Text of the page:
Both Ikmal and sonny boy have since expressed regret over the incident. Unfortunately, the issue coming to light has resulted in all concerned parties, including Minister Funny Shirts, being whacked by both friends and foes over the obvious bias and favouritism. But here’s the best part – Umno Youth’s been particularly scathing of the episode, claiming while issuing support letters may have previously been part of Umno’s DNA, it’s no longer practised by the party.


Now, taking a stand against nepotism is great and all, and should certainly be commended. Nevertheless, we’ve gotta ask the Pemuda: what about all those promises and rewards of cushy positions to friends and family? Are those okay so long as no support letters are involved? And if they think it’s not cool for politicians kids to get an unfair advantage and leap into company boards, what are their thoughts on politicians themselves getting such roles …  you know, like GLC chairperson appointments?


Anyhoo, here’re some other things that made the news over the past few days:

  • The Kota Kinabalu High Court has dismissed a suit by former Sabah chief minister Musa Aman and 32 assemblymen over the governor’s dissolution of the state assembly. Mighty Moses and friends have since filed an appeal against the decision. However, as things stand, the court’s decision means the Sabah state elections will proceed as scheduled. 
  • Sarawak DAP Socialist Youth (Dapsy) has promised to remove stickers in Chinese characters which were attached by the group to three road signs in Kuching. Dapsy has come under heavy fire for the sticker move. Nevertheless, its reps insist that they were merely trying to “restore” the Chinese characters that had been previously used on road signs in the state. Funny lah these DAP fellas. Chinese characters on signs can, but Jawi cannot? Check out this post from Teresa Kok’s blog from 2008 for more insight.
  • Gomen officials are reportedly set to reopen talks with Abu Dhabi with an eye on a settlement over disputes relating to 1Malaysia Development Berhad. Foreign Minister Hishammuddin Hussein is apparently scheduled to go to Dubai next week to work out a deal. 1MDB and Abu Dhabi’s International Petroleum Investment Company were involved in a transaction that eventually led to IPIC providing a guarantee of US$3.5 billion for 1MDB bonds.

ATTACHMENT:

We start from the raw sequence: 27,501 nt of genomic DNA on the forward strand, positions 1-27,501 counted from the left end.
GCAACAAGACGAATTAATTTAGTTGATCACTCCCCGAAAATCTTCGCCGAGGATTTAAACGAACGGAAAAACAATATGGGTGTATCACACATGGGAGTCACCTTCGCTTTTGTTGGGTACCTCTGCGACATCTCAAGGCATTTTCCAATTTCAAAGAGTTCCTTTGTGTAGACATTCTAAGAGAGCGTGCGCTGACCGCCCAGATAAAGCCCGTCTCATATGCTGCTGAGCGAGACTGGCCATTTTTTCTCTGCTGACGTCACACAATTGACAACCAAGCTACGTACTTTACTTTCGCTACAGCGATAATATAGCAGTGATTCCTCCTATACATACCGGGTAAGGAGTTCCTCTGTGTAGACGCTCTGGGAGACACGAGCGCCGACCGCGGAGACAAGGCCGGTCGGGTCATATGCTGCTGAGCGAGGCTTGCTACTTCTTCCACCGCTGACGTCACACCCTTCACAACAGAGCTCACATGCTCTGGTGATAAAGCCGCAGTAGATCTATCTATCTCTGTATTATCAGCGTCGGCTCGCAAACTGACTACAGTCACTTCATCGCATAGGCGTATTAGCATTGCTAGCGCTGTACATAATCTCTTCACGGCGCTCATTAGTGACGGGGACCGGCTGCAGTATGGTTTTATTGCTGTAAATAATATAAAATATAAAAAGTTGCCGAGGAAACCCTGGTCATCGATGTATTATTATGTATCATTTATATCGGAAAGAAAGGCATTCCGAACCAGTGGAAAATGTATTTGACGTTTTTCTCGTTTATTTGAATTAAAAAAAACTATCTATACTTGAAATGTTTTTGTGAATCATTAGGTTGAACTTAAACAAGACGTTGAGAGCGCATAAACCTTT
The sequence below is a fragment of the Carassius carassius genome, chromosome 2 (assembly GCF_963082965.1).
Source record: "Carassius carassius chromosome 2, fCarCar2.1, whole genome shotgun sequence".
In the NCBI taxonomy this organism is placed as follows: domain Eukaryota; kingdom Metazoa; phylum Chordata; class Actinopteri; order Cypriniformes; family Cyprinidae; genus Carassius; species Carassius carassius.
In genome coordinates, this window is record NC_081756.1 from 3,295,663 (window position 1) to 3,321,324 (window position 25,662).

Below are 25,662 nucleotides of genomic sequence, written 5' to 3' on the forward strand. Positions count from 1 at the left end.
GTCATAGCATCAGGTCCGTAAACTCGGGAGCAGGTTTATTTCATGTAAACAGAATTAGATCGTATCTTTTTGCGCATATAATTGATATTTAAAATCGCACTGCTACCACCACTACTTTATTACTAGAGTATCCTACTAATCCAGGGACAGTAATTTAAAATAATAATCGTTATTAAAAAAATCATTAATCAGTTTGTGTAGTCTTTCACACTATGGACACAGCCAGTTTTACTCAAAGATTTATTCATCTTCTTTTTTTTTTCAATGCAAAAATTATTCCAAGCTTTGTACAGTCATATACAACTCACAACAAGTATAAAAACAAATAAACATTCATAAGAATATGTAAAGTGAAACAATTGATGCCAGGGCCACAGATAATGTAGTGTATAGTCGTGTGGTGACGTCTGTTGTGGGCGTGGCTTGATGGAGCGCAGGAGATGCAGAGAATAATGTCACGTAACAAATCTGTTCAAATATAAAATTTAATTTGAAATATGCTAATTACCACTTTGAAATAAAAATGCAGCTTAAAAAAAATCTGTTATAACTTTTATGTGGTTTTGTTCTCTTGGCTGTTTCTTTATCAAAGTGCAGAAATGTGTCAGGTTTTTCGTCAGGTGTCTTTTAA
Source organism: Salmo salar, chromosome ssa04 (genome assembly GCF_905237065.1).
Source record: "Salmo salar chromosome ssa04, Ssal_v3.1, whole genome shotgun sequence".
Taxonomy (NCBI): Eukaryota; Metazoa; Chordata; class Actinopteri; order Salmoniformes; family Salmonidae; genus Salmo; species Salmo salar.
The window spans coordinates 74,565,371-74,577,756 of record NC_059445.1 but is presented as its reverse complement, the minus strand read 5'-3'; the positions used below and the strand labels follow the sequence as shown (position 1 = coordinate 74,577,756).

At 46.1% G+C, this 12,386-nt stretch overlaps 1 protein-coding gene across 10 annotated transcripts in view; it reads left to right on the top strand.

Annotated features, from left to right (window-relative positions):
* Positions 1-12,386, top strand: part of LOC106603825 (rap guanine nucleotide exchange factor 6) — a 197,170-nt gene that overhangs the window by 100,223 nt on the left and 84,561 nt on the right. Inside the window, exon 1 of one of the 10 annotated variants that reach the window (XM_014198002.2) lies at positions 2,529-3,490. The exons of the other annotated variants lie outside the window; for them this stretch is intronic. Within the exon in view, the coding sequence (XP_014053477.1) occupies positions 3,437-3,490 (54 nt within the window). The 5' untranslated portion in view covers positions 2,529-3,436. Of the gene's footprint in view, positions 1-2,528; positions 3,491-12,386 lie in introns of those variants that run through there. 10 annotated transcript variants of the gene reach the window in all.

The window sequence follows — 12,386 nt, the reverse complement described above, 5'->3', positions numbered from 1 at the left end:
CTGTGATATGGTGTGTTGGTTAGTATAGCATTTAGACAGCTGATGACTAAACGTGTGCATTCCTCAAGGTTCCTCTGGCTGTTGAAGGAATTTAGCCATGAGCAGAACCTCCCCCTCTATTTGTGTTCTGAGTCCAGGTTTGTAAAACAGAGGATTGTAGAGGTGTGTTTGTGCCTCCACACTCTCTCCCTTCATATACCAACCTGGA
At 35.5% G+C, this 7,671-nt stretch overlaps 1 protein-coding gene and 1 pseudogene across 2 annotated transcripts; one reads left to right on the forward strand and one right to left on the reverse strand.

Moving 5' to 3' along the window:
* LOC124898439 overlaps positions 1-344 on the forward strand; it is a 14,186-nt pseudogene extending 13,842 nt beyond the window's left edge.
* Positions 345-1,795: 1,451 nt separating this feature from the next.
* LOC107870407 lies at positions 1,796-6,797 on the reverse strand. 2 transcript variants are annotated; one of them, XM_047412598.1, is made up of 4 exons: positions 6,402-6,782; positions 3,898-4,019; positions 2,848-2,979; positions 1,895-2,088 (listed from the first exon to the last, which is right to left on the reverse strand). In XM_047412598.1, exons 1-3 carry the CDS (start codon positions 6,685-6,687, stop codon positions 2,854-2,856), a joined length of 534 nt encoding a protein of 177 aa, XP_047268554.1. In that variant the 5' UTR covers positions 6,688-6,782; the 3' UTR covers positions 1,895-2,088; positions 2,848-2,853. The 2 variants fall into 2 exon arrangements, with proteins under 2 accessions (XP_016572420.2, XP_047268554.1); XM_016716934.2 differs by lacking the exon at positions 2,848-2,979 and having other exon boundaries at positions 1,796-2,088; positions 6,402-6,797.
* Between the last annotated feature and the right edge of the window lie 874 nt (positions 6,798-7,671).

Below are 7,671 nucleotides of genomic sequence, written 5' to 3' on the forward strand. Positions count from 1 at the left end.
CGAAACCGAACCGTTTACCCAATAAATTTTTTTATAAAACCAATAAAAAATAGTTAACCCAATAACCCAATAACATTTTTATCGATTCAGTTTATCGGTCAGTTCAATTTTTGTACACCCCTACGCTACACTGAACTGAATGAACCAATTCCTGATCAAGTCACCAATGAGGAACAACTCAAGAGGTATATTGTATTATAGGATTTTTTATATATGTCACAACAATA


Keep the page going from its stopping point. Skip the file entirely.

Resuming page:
“Some men change their party for the sake of their principles; others their principles for the sake of their party.”

- Winston Churchill -


  • Even though Covid-19 has already killed over 800,000 people and infected at least 50 million worldwide, the World Health Organization (WHO) believes all our troubles could be over in less than two years.
  • Actress Lori Loughlin a.k.a. Full House’s Aunty Becky has been sentenced to two months in jail over her role in a United States college admissions scandal. Lori’s hubby, Mossimo Giannulli, was also found guilty and jailed five months.
  • Educationist and author Sir Ken Robinson, 70, passed away Saturday after a short battle with cancer. Sir Ken’s 2006 TED talk, Do schools kill creativity?, broke viewing records when it was first published on YouTube and remains the most-viewed talk of all time.
  • Researchers in Britain have achieved an internet connection speed of 178 terabits per second, effectively double the capacity of any currently in-use system and so damn fast that you could download the entire Netflix library (all 32,600 hours of it!) in one second flat!
  • A 59th minute header from Kingsley Coman was all it took for Bayern Munich to edge past Paris Saint-Germain and clinch the UEFA Champions League for a sixth time. The win puts Bayern level with Liverpool in the competition’s all-time standings, behind AC Milan (seven victories) and Real Madrid (13).


This weekday newsletter is brought to you by Trident Media, a group of Malaysian journalists with 60 years of combined media experience in four countries across TV, print and digital media.

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Trident Media · Seksyen 35 · Shah Alam, Selangor 40470 · Malaysia